Corn Salad: Dutch
Dutch Corn Salad is an annual cool weather vegetable that got its name due to its habit of growing wild in corn fields. It is also known as Lamb’s lettuce and dates back to the Stone Age. It is best known for its ability to thrive in colder weather than other greens and for its savory nutty flavor. Dutch Corn Salad produces 3” leaves are the perfect addition to any salad and can also be used as a garnish.
Harvesting & Storage
Also Known As: Lamb's Lettuce, Lamb's Lettuce, Nut Lettuce, Field Salad, Rapunzel, Mache, and Doucette.
Native Range: Europe
Ease of Growing: Moderate
Grown as: Annual
Days to Maturity: 50 (Spring/Summer), 90-100 (Fall/Winter)
Hardiness: Hardy. Corn Salad is exceptionally hardy and tolerates frost.
Crops: Spring, Fall
Growing Season: Long. Corn Salad needs a good supply of moisture and regular weeding. It does best in cooler climates.
Growing Conditions: Cold, Cool
Outdoor Growing Temp: 40°F - 65°F
Min Outdoor Soil Temp: 45°F. Corn Salad actually prefers cool weather, but germination can be slow (be patient).
Start Indoors: No
Start Outdoors: Yes
Light: Full Sun, min. 6 hours daily (Cool). In cool weather the plants will need full sun for most rapid growth.
Water: High. These fast-growing plants must have all of the water they need for rapid growth. It is important that the soil is kept moist at all times.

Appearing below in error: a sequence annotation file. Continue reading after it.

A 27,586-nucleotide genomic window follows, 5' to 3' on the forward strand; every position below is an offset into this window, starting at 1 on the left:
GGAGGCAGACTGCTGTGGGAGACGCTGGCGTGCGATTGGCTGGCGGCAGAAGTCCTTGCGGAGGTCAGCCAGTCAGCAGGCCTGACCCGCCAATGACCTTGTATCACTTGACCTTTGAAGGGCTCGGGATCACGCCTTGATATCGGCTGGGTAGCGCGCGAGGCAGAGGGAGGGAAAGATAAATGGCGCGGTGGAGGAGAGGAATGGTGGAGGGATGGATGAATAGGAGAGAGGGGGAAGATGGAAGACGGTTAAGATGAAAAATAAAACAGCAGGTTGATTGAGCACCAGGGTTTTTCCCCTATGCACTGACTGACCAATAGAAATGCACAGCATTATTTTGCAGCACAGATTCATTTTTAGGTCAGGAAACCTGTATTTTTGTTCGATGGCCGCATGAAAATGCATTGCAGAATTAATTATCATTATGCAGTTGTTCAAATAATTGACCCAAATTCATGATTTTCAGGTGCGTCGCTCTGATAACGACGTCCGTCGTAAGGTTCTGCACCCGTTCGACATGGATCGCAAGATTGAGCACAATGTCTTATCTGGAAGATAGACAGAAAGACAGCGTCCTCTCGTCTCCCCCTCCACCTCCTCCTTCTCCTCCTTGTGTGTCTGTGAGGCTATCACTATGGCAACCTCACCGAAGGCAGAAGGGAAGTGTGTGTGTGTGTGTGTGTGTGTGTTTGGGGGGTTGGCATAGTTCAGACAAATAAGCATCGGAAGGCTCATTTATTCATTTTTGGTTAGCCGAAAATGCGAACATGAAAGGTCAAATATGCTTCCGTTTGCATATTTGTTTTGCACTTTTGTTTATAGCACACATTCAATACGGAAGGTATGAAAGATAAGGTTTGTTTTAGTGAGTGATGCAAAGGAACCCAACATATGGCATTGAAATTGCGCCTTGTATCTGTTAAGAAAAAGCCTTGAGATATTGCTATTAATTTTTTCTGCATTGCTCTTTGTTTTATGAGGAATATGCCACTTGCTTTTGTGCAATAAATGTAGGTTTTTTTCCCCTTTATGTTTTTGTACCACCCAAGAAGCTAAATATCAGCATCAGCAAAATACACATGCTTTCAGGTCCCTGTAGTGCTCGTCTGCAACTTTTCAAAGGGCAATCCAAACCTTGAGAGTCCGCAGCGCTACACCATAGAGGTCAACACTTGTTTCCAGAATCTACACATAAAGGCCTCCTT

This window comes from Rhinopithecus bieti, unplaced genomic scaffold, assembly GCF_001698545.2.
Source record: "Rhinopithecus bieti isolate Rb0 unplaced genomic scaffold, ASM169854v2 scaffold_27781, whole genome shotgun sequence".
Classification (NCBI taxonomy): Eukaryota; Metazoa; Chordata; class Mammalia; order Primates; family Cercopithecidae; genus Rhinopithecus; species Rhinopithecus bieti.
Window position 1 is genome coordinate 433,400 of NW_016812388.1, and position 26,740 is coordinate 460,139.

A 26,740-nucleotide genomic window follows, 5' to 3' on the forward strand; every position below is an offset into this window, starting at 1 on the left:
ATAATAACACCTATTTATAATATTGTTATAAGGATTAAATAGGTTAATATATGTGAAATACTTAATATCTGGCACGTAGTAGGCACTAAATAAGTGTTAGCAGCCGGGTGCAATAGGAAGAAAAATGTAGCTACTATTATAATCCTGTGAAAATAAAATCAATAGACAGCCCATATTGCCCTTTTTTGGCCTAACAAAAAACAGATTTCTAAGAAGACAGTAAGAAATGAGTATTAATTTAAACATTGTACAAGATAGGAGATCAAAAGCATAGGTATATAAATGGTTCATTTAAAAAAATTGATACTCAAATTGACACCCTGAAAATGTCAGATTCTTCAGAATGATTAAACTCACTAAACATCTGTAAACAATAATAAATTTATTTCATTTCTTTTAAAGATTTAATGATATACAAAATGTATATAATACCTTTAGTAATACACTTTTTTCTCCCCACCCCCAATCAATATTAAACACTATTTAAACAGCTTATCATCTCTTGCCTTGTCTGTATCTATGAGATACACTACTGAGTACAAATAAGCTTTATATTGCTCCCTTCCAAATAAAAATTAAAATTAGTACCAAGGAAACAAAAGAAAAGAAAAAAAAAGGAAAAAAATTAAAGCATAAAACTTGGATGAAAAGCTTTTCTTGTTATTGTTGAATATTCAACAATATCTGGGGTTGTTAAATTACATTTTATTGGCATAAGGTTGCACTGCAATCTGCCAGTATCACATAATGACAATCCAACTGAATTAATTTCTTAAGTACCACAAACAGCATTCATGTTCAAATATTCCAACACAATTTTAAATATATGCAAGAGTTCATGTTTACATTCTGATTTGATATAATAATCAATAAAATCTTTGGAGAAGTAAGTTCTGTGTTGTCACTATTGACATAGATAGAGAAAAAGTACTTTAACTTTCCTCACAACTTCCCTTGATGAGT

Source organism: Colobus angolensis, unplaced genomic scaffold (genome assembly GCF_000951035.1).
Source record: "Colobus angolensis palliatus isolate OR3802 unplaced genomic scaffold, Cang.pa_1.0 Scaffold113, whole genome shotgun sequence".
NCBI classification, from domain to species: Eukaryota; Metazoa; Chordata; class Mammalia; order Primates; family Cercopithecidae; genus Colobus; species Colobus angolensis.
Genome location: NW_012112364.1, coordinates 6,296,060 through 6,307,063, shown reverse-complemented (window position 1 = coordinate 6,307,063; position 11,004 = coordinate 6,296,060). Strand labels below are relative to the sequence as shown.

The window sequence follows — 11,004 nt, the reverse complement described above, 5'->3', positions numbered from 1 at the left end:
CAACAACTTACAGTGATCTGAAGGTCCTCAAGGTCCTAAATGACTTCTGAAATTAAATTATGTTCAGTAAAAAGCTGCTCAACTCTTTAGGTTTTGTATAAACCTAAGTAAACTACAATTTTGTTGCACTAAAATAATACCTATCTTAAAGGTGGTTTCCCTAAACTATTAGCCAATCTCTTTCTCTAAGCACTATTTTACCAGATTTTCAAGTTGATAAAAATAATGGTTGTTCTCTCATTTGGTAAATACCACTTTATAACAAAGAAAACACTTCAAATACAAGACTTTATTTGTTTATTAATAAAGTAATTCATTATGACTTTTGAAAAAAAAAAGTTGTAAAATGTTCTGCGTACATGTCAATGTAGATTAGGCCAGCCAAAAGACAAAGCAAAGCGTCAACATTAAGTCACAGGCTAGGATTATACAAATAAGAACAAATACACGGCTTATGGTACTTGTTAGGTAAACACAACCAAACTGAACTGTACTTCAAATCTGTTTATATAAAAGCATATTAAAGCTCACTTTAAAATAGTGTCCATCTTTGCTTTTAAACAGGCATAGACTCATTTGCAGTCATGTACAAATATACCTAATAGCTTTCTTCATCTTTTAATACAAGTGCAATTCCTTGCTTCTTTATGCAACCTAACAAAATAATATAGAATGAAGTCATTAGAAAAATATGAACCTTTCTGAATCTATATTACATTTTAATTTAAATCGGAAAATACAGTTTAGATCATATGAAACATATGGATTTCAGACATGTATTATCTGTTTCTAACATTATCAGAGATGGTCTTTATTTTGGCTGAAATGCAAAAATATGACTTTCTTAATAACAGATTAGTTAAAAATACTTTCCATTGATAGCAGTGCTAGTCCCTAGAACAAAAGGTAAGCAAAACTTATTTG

Feeder: Light. These greens grow quickly and for best growth and flavor they should have all of the nutrients readily available, which means the soil needs to be fairly fertile. Their main requirement is for nitrogen, but they also need moderate amounts of potassium and phosphorus.
Suitability: Tolerates light frost
Small Gardens?: Yes
Containers?: Yes. Corn Sald is very well suited for container growing. Choose a container that has a minimum depth of 4". Make sure that your container has at least one drainage hole. Fill with a mixture of potting soil and compost and water thoroughly. Place in full sun. Make sure to keep the soil consistently moist.
Attracts beneficial insects?: No
Plant Height: 16"
Spacing: 1" apart, in rows 8-10" apart.
Sow Depth: 1/2"
Hardiness Zone: 3-12
Suggested Use: Use fresh in salads.
Soil pH: 6.0-7.0, Ideal 6.3-6.5. The soil is called upon to produce a lot of foliage in a short time, so it should be fertile, moisture retentive and well drained.
Additional fertilizer in the form of standard mix should be incorporated along with the compost, to supply additional nitrogen, potassium, phosphorus and other nutrients.
Prepare the soil by adding 2˝ of compost or aged manure. This does not need to be dug in very deeply, as most types have quite shallow-roots (most of the roots will be concentrated in the top 4˝ to 8˝ of soil).
For very early crops you might want to prepare the soil the previous fall.
When outdoor temp: 40°F to 65°F, optimal temp 50°F to 60°F
When min soil temp: 45°F. Corn salad actually prefers cool weather, but germination can be slow (be patient).
Seed Depth: 1/4"-1/2". Plant the seed 1/4 to 1/2" deep.
Spacing: 2-3", 16 plants per sq ft.
4-6 weeks before last frost date. In cool climates Corn salad is often grown as a spring crop (it is the first crop to go in the ground in spring). However it tends to bolt as soon as the weather gets warm.
10-12 weeks before first frost date. Corn salad prefers to grow in cool weather and really does best when planted in early fall, to grow through the winter. In the coldest climates it can be grown in a cold frame or under row covers. However you have to be careful it doesn't get too warm or this may cause it to bolt.